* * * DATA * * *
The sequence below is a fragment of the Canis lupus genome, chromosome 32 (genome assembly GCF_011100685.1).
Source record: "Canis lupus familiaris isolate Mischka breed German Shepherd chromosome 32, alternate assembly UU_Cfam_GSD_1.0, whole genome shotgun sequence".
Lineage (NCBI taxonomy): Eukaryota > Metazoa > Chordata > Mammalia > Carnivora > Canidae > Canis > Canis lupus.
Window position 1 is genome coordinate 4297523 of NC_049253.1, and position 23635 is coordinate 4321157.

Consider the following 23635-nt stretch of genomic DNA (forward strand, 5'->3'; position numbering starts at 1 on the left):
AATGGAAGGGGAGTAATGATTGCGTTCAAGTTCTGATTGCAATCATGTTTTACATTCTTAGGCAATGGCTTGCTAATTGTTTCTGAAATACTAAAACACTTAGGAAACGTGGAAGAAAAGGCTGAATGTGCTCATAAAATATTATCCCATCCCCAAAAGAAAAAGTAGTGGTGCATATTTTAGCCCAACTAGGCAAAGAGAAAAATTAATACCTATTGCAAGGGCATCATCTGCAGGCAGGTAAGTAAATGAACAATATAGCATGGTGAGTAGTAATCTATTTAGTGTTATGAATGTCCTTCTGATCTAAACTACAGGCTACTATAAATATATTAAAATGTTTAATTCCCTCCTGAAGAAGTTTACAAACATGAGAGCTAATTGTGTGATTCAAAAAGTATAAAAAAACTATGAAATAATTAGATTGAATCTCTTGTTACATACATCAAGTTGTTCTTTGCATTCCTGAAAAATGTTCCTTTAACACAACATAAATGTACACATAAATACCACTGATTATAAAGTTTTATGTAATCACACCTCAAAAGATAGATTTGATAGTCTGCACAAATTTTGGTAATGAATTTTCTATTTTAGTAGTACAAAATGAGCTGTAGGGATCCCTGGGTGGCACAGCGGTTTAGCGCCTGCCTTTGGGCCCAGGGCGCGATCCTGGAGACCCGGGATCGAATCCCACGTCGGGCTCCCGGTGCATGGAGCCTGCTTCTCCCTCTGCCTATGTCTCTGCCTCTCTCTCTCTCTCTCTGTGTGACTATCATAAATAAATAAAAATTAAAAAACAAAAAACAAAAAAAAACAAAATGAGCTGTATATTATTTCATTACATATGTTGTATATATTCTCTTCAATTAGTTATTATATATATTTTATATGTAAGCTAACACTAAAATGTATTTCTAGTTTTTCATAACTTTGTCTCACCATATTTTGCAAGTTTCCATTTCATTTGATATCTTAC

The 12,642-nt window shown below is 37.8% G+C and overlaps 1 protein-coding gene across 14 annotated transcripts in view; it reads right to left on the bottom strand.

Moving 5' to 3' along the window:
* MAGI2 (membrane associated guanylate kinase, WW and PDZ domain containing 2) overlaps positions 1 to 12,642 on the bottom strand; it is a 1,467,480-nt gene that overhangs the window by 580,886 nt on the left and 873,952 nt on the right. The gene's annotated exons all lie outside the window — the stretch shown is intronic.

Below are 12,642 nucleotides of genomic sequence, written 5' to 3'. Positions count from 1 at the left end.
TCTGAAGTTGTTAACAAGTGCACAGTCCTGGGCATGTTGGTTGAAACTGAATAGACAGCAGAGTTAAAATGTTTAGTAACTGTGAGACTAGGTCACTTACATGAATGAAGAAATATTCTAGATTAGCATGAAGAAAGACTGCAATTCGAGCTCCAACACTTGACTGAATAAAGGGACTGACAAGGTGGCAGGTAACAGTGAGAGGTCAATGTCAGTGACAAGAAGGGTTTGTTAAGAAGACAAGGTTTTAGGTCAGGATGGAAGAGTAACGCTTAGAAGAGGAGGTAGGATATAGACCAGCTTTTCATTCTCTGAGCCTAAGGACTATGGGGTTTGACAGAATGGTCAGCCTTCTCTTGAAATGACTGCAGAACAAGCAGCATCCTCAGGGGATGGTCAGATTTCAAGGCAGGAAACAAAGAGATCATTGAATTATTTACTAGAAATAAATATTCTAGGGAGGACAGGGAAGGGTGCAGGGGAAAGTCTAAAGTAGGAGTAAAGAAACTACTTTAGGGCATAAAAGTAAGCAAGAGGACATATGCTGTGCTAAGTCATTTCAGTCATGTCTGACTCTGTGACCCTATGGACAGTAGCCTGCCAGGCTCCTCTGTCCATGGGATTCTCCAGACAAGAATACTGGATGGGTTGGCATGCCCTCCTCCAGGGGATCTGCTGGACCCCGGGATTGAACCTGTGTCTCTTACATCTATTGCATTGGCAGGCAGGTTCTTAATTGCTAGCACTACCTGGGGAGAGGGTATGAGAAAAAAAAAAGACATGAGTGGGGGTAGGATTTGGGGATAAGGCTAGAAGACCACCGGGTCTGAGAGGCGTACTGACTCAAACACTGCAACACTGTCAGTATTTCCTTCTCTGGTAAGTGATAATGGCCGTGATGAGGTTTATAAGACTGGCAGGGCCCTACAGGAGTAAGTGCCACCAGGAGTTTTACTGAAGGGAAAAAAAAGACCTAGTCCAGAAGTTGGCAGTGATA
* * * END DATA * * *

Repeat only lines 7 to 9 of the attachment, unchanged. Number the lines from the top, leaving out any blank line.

The 12,642-nt window shown below is 37.8% G+C and overlaps 1 protein-coding gene across 14 annotated transcripts in view; it reads right to left on the bottom strand.

Moving 5' to 3' along the window:
* MAGI2 (membrane associated guanylate kinase, WW and PDZ domain containing 2) overlaps positions 1 to 12,642 on the bottom strand; it is a 1,467,480-nt gene that overhangs the window by 580,886 nt on the left and 873,952 nt on the right. The gene's annotated exons all lie outside the window — the stretch shown is intronic.